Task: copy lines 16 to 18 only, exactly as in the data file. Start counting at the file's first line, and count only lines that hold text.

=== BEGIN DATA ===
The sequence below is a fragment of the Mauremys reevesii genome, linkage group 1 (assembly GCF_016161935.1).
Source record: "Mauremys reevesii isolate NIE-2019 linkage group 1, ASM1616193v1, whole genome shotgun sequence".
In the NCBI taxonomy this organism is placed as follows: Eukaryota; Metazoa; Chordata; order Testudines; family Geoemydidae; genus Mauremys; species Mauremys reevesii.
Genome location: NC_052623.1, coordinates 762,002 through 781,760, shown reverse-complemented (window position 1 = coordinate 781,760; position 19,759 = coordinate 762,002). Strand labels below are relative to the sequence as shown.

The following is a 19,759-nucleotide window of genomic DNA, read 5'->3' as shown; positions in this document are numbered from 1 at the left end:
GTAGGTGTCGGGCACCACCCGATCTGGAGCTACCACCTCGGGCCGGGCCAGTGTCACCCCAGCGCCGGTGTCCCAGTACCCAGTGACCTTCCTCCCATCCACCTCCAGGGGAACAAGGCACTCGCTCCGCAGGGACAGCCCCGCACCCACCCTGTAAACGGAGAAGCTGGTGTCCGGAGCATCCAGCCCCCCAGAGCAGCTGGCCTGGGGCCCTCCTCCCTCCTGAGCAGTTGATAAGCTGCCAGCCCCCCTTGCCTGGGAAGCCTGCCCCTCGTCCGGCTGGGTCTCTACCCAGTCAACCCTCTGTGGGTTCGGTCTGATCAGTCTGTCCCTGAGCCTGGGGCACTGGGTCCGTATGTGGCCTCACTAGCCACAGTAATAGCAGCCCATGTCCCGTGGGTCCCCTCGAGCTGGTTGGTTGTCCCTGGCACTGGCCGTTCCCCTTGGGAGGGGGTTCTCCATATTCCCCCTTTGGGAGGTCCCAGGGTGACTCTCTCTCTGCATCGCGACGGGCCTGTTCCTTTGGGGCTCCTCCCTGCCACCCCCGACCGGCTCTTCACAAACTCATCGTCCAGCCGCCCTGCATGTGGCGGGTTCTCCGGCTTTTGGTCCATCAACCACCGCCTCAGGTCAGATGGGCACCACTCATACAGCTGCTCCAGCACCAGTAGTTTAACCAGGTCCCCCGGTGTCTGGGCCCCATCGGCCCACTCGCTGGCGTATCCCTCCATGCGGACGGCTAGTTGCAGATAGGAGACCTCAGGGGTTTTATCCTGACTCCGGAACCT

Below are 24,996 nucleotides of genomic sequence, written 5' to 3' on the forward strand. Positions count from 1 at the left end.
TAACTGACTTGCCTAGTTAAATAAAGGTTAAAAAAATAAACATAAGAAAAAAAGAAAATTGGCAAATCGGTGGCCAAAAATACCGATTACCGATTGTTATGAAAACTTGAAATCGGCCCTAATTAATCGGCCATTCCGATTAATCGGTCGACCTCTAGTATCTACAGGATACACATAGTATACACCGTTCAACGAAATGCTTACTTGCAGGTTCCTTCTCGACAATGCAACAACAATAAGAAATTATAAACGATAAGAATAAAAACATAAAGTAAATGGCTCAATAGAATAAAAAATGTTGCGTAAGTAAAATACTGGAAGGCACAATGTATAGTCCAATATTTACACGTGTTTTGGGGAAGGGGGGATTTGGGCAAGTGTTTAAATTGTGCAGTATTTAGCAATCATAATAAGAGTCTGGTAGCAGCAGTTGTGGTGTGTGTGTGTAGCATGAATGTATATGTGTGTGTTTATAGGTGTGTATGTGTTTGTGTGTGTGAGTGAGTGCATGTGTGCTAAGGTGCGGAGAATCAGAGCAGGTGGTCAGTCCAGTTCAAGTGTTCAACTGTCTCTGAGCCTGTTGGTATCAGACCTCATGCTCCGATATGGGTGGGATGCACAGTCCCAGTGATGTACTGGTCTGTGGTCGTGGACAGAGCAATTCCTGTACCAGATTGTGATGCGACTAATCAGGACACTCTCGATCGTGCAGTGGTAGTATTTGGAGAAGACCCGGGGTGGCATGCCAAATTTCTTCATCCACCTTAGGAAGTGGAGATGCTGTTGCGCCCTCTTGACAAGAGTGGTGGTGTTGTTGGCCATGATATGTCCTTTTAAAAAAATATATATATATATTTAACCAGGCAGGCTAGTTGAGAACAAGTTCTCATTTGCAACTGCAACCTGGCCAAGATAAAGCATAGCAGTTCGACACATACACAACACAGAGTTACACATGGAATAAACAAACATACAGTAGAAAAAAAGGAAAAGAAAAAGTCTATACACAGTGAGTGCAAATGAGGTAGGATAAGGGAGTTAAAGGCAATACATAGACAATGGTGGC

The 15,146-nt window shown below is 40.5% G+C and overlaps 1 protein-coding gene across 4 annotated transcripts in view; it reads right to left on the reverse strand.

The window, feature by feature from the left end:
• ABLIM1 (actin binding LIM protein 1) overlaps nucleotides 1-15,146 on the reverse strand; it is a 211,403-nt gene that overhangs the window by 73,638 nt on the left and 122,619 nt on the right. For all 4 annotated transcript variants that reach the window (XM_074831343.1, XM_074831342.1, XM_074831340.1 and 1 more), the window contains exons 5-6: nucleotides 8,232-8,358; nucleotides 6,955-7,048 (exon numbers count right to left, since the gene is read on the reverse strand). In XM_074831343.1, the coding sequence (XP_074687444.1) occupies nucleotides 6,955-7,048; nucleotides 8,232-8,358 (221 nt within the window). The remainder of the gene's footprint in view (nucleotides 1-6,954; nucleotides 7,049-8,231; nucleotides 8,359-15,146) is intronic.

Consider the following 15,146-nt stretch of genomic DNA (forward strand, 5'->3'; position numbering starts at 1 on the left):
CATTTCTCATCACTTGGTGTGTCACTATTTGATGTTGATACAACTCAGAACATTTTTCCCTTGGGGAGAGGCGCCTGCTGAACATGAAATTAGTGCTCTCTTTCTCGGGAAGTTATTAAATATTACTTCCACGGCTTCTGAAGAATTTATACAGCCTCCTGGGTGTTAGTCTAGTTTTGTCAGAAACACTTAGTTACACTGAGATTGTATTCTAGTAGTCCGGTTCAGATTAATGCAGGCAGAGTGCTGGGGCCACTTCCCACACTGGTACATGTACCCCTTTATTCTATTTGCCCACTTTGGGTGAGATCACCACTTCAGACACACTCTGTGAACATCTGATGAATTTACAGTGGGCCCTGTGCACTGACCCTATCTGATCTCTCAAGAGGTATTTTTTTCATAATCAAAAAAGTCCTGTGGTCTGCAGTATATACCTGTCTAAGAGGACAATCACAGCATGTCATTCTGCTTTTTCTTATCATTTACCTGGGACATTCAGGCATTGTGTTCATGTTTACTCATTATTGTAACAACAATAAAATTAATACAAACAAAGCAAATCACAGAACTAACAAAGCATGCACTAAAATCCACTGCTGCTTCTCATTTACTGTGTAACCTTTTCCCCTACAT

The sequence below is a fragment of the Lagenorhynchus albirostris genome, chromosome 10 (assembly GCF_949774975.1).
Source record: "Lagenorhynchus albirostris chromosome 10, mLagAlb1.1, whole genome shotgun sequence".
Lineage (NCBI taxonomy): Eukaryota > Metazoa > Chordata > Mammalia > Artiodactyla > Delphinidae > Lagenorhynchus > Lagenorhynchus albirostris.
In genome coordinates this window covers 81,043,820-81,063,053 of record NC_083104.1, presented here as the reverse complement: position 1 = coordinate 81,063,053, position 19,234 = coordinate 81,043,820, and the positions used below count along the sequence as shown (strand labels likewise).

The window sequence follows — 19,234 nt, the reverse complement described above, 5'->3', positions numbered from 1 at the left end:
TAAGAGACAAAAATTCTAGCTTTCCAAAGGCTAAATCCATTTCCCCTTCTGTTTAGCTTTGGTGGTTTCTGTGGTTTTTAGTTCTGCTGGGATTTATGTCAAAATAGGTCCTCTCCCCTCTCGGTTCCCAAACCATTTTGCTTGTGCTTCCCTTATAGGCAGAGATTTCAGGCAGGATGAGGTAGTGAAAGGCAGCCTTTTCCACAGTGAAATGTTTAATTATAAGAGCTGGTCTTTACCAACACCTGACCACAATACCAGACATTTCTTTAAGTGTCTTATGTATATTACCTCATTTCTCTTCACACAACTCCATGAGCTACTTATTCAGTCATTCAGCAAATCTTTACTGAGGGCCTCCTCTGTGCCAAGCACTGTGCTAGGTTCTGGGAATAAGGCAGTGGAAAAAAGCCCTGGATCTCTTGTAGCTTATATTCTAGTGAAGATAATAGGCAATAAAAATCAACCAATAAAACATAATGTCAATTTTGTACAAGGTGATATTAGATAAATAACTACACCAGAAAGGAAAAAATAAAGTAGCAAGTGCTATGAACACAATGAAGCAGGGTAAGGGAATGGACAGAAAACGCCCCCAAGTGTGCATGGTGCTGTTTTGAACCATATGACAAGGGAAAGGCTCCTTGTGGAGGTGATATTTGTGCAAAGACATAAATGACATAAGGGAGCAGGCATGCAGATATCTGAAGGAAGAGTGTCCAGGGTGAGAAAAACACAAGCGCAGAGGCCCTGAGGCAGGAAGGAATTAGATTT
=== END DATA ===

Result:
Lineage (NCBI taxonomy): Eukaryota > Metazoa > Chordata > Mammalia > Artiodactyla > Delphinidae > Lagenorhynchus > Lagenorhynchus albirostris.
In genome coordinates this window covers 81,043,820-81,063,053 of record NC_083104.1, presented here as the reverse complement: position 1 = coordinate 81,063,053, position 19,234 = coordinate 81,043,820, and the positions used below count along the sequence as shown (strand labels likewise).

The window sequence follows — 19,234 nt, the reverse complement described above, 5'->3', positions numbered from 1 at the left end: